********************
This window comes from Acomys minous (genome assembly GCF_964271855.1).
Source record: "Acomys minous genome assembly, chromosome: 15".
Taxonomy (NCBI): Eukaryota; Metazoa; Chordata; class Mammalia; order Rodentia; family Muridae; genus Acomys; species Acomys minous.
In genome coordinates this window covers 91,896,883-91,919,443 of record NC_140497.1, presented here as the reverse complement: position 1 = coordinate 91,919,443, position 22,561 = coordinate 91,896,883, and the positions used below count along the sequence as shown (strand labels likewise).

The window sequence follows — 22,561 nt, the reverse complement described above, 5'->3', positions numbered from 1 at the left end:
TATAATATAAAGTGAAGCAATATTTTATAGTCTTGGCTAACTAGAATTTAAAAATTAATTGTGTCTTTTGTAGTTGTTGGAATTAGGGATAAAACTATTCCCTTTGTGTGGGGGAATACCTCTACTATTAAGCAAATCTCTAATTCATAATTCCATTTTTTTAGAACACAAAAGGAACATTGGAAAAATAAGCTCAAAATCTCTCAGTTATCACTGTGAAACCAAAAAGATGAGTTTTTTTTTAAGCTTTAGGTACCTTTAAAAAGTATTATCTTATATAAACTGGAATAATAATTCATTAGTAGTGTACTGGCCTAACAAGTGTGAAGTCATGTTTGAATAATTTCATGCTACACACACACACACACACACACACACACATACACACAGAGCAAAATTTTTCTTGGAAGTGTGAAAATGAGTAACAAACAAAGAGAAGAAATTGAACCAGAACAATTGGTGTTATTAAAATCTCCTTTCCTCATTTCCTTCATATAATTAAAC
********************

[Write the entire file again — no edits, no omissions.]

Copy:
This window comes from Acomys minous (genome assembly GCF_964271855.1).
Source record: "Acomys minous genome assembly, chromosome: 15".
Taxonomy (NCBI): Eukaryota; Metazoa; Chordata; class Mammalia; order Rodentia; family Muridae; genus Acomys; species Acomys minous.
In genome coordinates this window covers 91,896,883-91,919,443 of record NC_140497.1, presented here as the reverse complement: position 1 = coordinate 91,919,443, position 22,561 = coordinate 91,896,883, and the positions used below count along the sequence as shown (strand labels likewise).

The window sequence follows — 22,561 nt, the reverse complement described above, 5'->3', positions numbered from 1 at the left end:
TATAATATAAAGTGAAGCAATATTTTATAGTCTTGGCTAACTAGAATTTAAAAATTAATTGTGTCTTTTGTAGTTGTTGGAATTAGGGATAAAACTATTCCCTTTGTGTGGGGGAATACCTCTACTATTAAGCAAATCTCTAATTCATAATTCCATTTTTTTAGAACACAAAAGGAACATTGGAAAAATAAGCTCAAAATCTCTCAGTTATCACTGTGAAACCAAAAAGATGAGTTTTTTTTTAAGCTTTAGGTACCTTTAAAAAGTATTATCTTATATAAACTGGAATAATAATTCATTAGTAGTGTACTGGCCTAACAAGTGTGAAGTCATGTTTGAATAATTTCATGCTACACACACACACACACACACACACACACATACACACAGAGCAAAATTTTTCTTGGAAGTGTGAAAATGAGTAACAAACAAAGAGAAGAAATTGAACCAGAACAATTGGTGTTATTAAAATCTCCTTTCCTCATTTCCTTCATATAATTAAAC